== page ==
The increasing signs and impacts of climate change demand a much more focussed and integrated international response, the World Meteorological Congress was told today at the start of a session intended to sharpen action to meet the challenges.
“Changes in the climate system have been accelerating over the last few decades. The number of extreme weather, water and climate events is rising,” WMO President David Grimes told the opening ceremony of Congress, which is the top decision-making body of the World Meteorological Organization. “The size of the challenges we are facing related to these hazards cannot be overstated.”
“Socio-economic impacts are numerous and diverse, from food insecurity, public health, population displacement, and many others. Millions of people are affected every year and trends are only increasing,” said Mr Grimes, Assistant Deputy Minister and head of Environment and Climate Change Canada's Meteorological Service.
This means that traditional weather forecasts are no longer enough.
National meteorological and hydrological services face unprecedented demand for their information and expertise in the domains of climate, urban, air quality, hydrological, polar and high mountain services. And the demands are growing as a result of more extreme weather and urbanization, said Mr Grimes.
In response to these demands, that the World Meteorological Congress is to consider proposals for ambitious reforms to chart a course for WMO’s future agenda, to streamline its decision-making and governance procedures and to embrace new partnerships. It seeks to anchor water and ocean activities firmly into WMO’s core priorities and to embrace a more integrated Earth-systems approach.
The Congress takes place every four years and decides on the strategy, policies, standards, budget and office holders of the 193-member WMO.
It is due to approve a new WMO strategic plan to achieve its overarching vision: “By 2030, a world where all nations, especially the most vulnerable, are more resilient to the socioeconomic impact of extreme weather, water, climate and other environmental events; and empowered to boost their sustainable development through the best possible services, whether over land, at sea or in the air.”
Now more than ever, WMO’s expertise on climate change as the voice of scientific integrity and authority is needed, Swiss Federal Councillor and Interior Minister Alain Berset told the opening session.
Congress heard from WMO’s two newest members – mountainous Andorra and the tiny low-lying Pacific island state of Nauru – about the need for strong meteorological services in an era of climate change.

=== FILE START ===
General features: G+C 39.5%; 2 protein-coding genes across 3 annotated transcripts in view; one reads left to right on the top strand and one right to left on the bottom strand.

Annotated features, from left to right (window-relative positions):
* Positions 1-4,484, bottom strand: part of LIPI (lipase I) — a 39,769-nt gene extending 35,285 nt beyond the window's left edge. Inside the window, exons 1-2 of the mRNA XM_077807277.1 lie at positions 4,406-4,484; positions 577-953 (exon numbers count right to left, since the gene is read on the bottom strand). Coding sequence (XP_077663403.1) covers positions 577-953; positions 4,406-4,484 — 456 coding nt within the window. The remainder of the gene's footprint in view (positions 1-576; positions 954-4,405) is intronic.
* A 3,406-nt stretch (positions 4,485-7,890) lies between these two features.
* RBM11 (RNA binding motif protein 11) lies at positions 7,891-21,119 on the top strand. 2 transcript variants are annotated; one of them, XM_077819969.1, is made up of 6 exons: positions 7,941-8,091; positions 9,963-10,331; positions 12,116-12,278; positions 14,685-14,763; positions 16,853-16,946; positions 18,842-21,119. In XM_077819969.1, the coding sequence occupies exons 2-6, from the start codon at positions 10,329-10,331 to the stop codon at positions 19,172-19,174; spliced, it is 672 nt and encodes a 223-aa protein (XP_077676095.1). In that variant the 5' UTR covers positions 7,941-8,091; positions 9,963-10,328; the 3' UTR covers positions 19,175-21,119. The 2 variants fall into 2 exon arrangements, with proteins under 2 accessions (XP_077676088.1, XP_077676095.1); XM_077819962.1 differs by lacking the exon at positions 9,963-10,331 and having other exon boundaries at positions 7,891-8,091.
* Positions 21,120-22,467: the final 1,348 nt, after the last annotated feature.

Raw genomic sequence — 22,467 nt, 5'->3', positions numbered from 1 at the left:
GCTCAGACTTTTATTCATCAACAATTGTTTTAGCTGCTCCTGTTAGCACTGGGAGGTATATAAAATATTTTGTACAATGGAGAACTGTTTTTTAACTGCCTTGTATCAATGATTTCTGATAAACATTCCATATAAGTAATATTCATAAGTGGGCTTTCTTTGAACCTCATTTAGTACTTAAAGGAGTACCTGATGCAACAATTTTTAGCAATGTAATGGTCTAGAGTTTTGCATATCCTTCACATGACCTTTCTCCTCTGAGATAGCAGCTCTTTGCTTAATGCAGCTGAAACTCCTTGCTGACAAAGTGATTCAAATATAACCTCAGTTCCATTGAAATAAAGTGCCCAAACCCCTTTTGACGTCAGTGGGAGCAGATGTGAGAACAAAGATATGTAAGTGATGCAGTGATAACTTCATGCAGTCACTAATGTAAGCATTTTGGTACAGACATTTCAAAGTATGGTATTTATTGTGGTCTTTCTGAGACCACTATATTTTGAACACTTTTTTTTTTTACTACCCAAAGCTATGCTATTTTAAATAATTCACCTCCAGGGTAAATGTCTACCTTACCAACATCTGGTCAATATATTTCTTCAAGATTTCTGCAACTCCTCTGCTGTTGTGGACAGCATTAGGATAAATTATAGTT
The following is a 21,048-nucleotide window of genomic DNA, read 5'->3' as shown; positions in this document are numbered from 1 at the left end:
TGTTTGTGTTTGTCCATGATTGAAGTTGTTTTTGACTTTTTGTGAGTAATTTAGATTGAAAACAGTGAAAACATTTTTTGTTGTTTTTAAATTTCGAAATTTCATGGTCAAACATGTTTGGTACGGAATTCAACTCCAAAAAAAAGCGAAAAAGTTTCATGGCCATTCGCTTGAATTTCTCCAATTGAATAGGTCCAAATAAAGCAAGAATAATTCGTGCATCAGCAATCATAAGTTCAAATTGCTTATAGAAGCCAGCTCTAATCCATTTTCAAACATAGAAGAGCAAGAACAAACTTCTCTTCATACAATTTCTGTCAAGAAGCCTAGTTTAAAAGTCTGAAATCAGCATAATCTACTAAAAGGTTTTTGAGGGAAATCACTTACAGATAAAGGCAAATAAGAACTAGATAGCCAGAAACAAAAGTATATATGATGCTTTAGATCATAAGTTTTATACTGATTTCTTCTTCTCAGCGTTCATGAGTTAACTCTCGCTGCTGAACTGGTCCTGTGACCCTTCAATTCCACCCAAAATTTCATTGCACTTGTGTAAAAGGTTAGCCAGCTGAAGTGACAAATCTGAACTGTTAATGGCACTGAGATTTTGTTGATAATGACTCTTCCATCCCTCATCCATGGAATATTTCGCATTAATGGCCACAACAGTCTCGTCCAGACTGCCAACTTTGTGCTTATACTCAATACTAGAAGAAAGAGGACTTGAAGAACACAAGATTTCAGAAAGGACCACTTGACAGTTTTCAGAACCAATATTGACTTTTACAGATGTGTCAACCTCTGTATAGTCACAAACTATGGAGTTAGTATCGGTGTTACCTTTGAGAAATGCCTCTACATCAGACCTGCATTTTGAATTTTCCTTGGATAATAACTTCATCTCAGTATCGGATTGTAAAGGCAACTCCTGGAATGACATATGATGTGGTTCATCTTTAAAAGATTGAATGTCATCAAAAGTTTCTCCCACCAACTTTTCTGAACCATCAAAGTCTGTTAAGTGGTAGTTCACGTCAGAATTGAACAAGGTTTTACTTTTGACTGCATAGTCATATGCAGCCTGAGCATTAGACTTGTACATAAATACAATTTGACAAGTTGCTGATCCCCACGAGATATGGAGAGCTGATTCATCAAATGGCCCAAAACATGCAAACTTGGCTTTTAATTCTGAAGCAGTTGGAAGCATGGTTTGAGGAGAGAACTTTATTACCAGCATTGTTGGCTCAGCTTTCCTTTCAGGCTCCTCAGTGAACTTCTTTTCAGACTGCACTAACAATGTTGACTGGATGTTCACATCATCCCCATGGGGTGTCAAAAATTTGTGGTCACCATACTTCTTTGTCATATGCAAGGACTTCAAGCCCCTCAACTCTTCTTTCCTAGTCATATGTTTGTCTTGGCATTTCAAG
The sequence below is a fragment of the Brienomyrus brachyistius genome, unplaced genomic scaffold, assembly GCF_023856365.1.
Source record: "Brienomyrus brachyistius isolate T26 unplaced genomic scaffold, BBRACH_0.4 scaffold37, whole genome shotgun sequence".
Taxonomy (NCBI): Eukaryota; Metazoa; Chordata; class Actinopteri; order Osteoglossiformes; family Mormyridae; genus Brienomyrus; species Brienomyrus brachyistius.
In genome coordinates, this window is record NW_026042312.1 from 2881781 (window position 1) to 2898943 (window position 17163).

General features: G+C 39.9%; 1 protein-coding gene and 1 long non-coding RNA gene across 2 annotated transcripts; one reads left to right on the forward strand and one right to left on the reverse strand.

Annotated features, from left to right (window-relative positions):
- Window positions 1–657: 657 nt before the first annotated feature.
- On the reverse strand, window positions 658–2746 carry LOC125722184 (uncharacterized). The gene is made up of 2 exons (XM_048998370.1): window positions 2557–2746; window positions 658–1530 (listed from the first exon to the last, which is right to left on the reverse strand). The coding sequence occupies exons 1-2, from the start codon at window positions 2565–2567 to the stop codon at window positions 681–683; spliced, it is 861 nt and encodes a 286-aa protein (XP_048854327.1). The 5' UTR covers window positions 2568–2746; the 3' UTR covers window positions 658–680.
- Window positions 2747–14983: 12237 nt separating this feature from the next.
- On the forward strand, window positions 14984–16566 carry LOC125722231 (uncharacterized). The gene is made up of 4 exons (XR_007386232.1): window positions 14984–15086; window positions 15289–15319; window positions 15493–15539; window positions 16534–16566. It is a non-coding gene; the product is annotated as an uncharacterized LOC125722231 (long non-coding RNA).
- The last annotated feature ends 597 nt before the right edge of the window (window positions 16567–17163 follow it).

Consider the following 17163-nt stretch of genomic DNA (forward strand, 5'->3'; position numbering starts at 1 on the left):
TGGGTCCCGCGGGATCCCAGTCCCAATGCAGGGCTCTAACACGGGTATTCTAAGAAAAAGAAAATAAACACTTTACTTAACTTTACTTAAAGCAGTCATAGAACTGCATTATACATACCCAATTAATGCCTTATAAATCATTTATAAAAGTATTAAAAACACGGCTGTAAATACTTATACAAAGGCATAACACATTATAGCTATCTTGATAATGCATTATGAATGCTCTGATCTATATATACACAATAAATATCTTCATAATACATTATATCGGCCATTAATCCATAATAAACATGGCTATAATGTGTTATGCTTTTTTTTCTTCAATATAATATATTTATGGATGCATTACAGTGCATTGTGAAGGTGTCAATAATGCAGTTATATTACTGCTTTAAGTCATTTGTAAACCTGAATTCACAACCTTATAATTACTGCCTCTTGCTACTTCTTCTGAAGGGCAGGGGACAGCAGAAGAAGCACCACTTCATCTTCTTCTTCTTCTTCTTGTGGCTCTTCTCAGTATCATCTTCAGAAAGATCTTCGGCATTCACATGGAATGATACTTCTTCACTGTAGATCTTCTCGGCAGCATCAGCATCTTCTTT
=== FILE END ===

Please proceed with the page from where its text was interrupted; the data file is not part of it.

Nauru had always relied on local traditional knowledge for weather forecasts and so only recently set up a national meteorological service for the 10,000 inhabitants.
“Today’s new global threat is climate change and it is changing everything,” said Roy Harris, Permanent Secretary of the National Emergency Service Ministry. Rising sea levels is increasing coastal erosion and there is more extreme weather including heatwaves. “Even the toughest skin of an islander is getting sunburnt,” he said.
“My wish is that my country will finally become weather-ready, climate-smart and water-wise,” said The Gambia’s minister of fisheries and water resources, James F. P. Gomez. He also set out the scale of the climate change challenges faced by his country: with a one-meter rise in sea level, 10% of its land will be gone.
“Climate change does not affect everyone and every part of the planet equally,” said Mr Grimes.
“Disadvantaged and vulnerable populations, indigenous peoples, and local communities dependent on agricultural or coastal livelihoods are at a disproportionately higher risk of adverse consequences of global warming,” he said.
One of the priorities of Congress will be to reduce the capacity gap between developed and least developed and to increase the ability of vulnerable countries to adapt to climate change and build resilience to extreme weather.
Only 27% of WMO Members have developed or advanced hydro-meteorological services, whilst 26% only deliver basic or inadequate services, WMO Secretary-General Petteri Taalas told Congress.
Some 94% of WMO Members have an established disaster risk reduction mechanism, but only 57% have impact-based forecasts, according to the most recent WMO survey.
Other items on the agenda include strengthening the observation network which underpins all forecasts; improved weather and climate services in an era of climate change and more extreme weather; hydrological services and support of sustainable water management; integrated Earth systems science; facilitating capacity development; engagement with the private sector and data policy.
There will be a dedicated ocean dialogue, a session on scaling up development partnerships, a parallel hydrological assembly and a public-private dialogue and Meteorological Technology world expo showcasing the very latest climate, weather and hydrometeorological forecasting, measurement and analysis technologies.